Halloween History: Fortune Telling Games

Halloween has a fascinating history, and the New-York Historical Society will explore some of it at our first Spirits of Hallowe’ens Past family party. The party will take place on Halloween from 5-7 pm and is free with Museum admission. The night’s activities are inspiring a series of Halloween History blog posts. This first post in the series is about a forgotten Halloween party pastime, popular from the 1880s through the 1930s: fortune telling games.

game

In this spooky 1901 board game, a magnetic spinner allows you to play three versions of the game. In one, the “hand” of fate chooses answers for you; in another, your fortune is revealed according to your birthday; and in another, true or false questions are posed and answers are determined by landing on odd or even numbers around the board.

What we now think of as Halloween- a holiday on which the veil between the living and the dead supposedly lifts, celebrated with costumes and treats- started to take shape in the late 1800s. Trick-or-treating began in the 1920s but really took off in the 1950s (more on that in a future blog post!). Before trick-or-treating, parties were the Thing To Do on Halloween. These parties, more often for adults than children, celebrated the season with fall foods and drinks…and a whole lot of attempts to foresee the future. Many fortune-telling activities were designed for young women to find out if they would soon get married. These games range from the sober to silly to spooky to downright dangerous (for health, not Halloween reasons). First, the sober:  Anna Margaret Price described one common game in an October, 1897 article for Ladies Home Journal entitled “Merry Halloween Games.”

“Great amusement may be had by placing two hickory-nuts…on the hearth in front of an open fire. One is supposed to represent the girl who places it there, and the other, her as yet undeclared, but mentally-chosen lover. Should the nuts burn brightly a happy marriage will result. Should the nut named after the man jump toward the nut named after the girl she may expect a proposal before the next new moon.”

Reading tea leaves, popular at Halloween parties in the late 1800s, was a much older fortune-telling tradition. This painting was done in 1838.

Reading tea leaves, popular at Halloween parties in the late 1800s, was a much older fortune-telling tradition. This painting was done in 1838.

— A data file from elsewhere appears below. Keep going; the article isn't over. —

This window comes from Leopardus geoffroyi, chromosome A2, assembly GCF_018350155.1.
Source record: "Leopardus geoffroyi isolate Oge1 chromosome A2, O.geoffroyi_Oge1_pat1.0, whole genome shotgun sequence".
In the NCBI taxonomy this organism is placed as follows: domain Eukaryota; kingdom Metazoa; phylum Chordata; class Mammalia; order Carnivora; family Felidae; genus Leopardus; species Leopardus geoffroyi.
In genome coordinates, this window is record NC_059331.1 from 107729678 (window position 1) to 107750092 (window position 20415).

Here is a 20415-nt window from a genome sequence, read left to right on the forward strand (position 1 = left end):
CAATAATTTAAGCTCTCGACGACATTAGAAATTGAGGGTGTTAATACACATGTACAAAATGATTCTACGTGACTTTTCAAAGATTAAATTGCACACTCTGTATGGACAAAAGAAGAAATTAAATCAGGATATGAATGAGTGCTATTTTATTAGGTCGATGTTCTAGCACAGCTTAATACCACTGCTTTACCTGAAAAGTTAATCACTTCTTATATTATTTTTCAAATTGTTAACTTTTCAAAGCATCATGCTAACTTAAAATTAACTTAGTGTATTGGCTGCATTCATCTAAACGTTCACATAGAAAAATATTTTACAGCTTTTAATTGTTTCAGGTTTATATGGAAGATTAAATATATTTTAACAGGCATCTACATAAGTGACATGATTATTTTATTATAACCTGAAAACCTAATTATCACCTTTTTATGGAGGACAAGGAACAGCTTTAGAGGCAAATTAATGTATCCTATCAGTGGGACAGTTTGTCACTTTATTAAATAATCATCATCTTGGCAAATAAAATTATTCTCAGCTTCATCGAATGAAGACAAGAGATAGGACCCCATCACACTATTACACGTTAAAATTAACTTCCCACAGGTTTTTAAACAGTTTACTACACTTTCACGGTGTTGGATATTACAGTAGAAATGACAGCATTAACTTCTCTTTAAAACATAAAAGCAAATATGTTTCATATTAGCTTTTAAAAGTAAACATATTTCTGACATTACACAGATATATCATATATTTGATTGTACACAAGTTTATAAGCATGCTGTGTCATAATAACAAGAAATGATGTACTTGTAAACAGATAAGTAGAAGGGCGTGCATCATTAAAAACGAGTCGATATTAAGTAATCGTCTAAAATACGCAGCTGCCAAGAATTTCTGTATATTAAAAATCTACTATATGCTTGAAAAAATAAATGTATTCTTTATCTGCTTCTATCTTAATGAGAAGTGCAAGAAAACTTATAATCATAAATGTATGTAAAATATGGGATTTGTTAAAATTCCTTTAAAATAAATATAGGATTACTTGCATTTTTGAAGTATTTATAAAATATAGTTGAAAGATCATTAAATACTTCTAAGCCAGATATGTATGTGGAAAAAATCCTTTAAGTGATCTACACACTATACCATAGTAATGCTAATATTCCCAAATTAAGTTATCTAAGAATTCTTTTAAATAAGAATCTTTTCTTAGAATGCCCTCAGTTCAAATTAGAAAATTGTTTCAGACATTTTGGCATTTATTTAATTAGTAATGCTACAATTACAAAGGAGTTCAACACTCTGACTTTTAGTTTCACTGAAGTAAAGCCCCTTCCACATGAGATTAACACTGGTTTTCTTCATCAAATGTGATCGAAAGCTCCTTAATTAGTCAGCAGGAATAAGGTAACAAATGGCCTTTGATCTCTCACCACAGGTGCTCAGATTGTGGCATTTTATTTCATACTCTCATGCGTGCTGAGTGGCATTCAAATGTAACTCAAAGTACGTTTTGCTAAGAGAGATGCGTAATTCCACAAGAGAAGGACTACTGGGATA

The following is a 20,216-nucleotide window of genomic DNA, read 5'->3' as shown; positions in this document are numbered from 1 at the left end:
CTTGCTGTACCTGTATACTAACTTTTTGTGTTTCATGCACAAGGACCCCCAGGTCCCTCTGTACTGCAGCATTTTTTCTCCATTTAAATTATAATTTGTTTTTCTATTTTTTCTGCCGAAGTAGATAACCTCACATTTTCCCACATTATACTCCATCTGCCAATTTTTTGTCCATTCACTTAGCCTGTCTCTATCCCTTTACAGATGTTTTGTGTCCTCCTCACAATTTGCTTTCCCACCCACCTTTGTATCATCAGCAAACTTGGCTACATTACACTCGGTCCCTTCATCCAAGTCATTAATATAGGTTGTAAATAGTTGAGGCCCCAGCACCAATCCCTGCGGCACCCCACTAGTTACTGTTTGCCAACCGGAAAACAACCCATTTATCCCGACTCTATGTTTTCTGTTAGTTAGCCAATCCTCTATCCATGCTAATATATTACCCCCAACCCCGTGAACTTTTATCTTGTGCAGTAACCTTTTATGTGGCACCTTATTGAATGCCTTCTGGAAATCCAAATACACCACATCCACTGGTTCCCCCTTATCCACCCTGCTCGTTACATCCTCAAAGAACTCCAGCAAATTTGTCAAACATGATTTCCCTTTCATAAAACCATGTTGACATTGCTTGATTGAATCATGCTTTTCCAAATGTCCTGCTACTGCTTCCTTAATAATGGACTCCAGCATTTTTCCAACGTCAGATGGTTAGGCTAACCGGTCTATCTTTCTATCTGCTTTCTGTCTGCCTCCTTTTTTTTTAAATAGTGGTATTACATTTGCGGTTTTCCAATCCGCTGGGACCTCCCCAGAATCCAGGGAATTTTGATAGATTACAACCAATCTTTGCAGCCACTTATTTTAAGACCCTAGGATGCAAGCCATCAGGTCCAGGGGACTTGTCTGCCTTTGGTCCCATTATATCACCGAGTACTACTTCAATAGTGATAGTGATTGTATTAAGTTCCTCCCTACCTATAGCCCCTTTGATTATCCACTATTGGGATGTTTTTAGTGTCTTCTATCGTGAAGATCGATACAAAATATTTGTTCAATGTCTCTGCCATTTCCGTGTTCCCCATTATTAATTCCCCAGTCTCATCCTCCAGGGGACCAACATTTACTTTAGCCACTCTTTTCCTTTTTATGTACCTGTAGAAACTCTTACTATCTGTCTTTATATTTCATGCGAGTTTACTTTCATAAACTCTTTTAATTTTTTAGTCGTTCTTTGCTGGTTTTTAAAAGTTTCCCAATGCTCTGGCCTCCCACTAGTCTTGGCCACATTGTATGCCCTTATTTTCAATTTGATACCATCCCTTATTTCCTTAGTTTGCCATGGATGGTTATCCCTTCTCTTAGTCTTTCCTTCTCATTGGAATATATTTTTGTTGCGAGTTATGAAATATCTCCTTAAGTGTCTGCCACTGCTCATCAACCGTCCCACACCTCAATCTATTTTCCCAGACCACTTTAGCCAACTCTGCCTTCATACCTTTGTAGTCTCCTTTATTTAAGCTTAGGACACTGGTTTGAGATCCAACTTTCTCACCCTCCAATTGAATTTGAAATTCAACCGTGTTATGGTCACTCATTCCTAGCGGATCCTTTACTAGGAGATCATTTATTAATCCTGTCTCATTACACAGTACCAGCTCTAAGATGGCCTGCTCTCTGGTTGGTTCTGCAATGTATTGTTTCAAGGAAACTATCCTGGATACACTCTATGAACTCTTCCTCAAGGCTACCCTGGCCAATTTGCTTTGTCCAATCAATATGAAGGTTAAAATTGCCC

Reading the shapes of tea leaves at the bottom of a cup (as seen in the painting above) was also supposed to reveal a girl’s romantic future. The spookiest versions of husband-divining games involved a girl going into a dark room with a lit candle to hopefully see shadows of her future husband beside her or in a mirror. In her article, Ms. Price described another game that seems like a major health hazard to modern minds. She wrote that “Lead, melted in large iron spoons, may be dropped in water, and fortunes told from the shapes which it assumes.”  Unbeknownst to revelers in her time,  accidentally eating this lead could have led to brain damage. No one could have foreseen that in 1897.

Another game from the past that seems more fraught than fun, was the child’s game of trying to pick pennies out of a plate of flour with teeth only. Lest you think that choking is only a modern concern about this game, a 1944 New York Times article reported that “one youngster who inhaled while competing [in the face-in-flour game] was hastily extricated” from a Children’s Aid Society Halloween party on the lower east side.

Many other fortune telling games involved apples. Apples were sometimes hung from the ceiling from strings and plucked with the teeth. The color of the chosen apple could mean future wealth, love, or luck. Apples were tossed at a target for luck and apple seeds were used to tell fortunes in other games. It makes sense that apples were such popular Halloween game material considering they are in season and plentiful in October (much like another Halloween food favorite, the pumpkin).


Halloween fortune-telling games were once so abundant and popular that at least one book was written about them. You can read Mary E Blain’s 1912 “Games for Hallow-e’en” on Google Books by clicking the book’s title here.  Notice the awesome suggestions Blain has for party invitations. This one is my favorite:

witch

We hope you will come frolic with the Choice Spirits of Darkness at Spirits of Hallowe’ens Past and see what the hand of fate holds in store for you!

Credits:

Anna Margaret Price, “Merry Halloween Games,” The Ladies’s Home Journal (1889-1907); Oct 1897, Vol. XIV,, No. 11; American Periodicals pg. 25.

Children Compete at Halloween Party, New York Times (1923-current file); Oct 28, 1944; ProQuest Historical Newspapers; The New York Times (1851-2009) p. 19

Image of Board Game: Hand of Fate Fortune Telling Game, Mcloughlin Bros., 1901, Collection of the New-York Historical Society, inventory number: 2000.476

Image of Painting: Dregs in the cup (Fortune Telling, The Fortune Teller), William Sidney Mount, 1838, Collection of the New-York Historical Society, inventory number: 1858.57

Party invitation: Mary E Blain, Games for Hallow-e’en, (New York, Barse & Hopkins, 1912) 8

Leave a Reply

*

ABOUT

This is a clubhouse blog for kids who love history! It is created by the staff of the DiMenna Children’s History Museum and New-York Historical Society.
  • Book Club

    345612789

Polls

Who is your favorite DCHM Historical Figure?

View Results

Loading ... Loading ...